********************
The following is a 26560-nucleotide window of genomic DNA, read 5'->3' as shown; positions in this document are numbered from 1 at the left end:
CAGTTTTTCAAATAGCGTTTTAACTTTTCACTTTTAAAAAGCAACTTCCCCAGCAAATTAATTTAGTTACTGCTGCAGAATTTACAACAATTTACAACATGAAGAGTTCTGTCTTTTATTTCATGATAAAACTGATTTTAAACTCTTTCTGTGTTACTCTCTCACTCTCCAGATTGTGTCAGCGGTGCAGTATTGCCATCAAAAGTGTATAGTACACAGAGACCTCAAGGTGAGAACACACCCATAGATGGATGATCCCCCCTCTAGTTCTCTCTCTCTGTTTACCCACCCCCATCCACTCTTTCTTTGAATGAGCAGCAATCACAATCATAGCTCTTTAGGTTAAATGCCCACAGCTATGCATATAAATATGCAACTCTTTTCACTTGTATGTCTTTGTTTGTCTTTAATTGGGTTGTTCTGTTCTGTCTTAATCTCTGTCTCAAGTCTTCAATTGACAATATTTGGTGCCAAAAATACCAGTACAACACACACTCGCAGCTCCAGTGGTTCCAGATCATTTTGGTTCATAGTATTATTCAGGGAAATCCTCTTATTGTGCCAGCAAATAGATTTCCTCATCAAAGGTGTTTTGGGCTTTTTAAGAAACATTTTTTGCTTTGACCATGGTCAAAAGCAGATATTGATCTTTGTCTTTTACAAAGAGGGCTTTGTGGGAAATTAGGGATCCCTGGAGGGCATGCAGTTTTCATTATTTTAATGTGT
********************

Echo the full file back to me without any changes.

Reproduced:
The following is a 26560-nucleotide window of genomic DNA, read 5'->3' as shown; positions in this document are numbered from 1 at the left end:
CAGTTTTTCAAATAGCGTTTTAACTTTTCACTTTTAAAAAGCAACTTCCCCAGCAAATTAATTTAGTTACTGCTGCAGAATTTACAACAATTTACAACATGAAGAGTTCTGTCTTTTATTTCATGATAAAACTGATTTTAAACTCTTTCTGTGTTACTCTCTCACTCTCCAGATTGTGTCAGCGGTGCAGTATTGCCATCAAAAGTGTATAGTACACAGAGACCTCAAGGTGAGAACACACCCATAGATGGATGATCCCCCCTCTAGTTCTCTCTCTCTGTTTACCCACCCCCATCCACTCTTTCTTTGAATGAGCAGCAATCACAATCATAGCTCTTTAGGTTAAATGCCCACAGCTATGCATATAAATATGCAACTCTTTTCACTTGTATGTCTTTGTTTGTCTTTAATTGGGTTGTTCTGTTCTGTCTTAATCTCTGTCTCAAGTCTTCAATTGACAATATTTGGTGCCAAAAATACCAGTACAACACACACTCGCAGCTCCAGTGGTTCCAGATCATTTTGGTTCATAGTATTATTCAGGGAAATCCTCTTATTGTGCCAGCAAATAGATTTCCTCATCAAAGGTGTTTTGGGCTTTTTAAGAAACATTTTTTGCTTTGACCATGGTCAAAAGCAGATATTGATCTTTGTCTTTTACAAAGAGGGCTTTGTGGGAAATTAGGGATCCCTGGAGGGCATGCAGTTTTCATTATTTTAATGTGT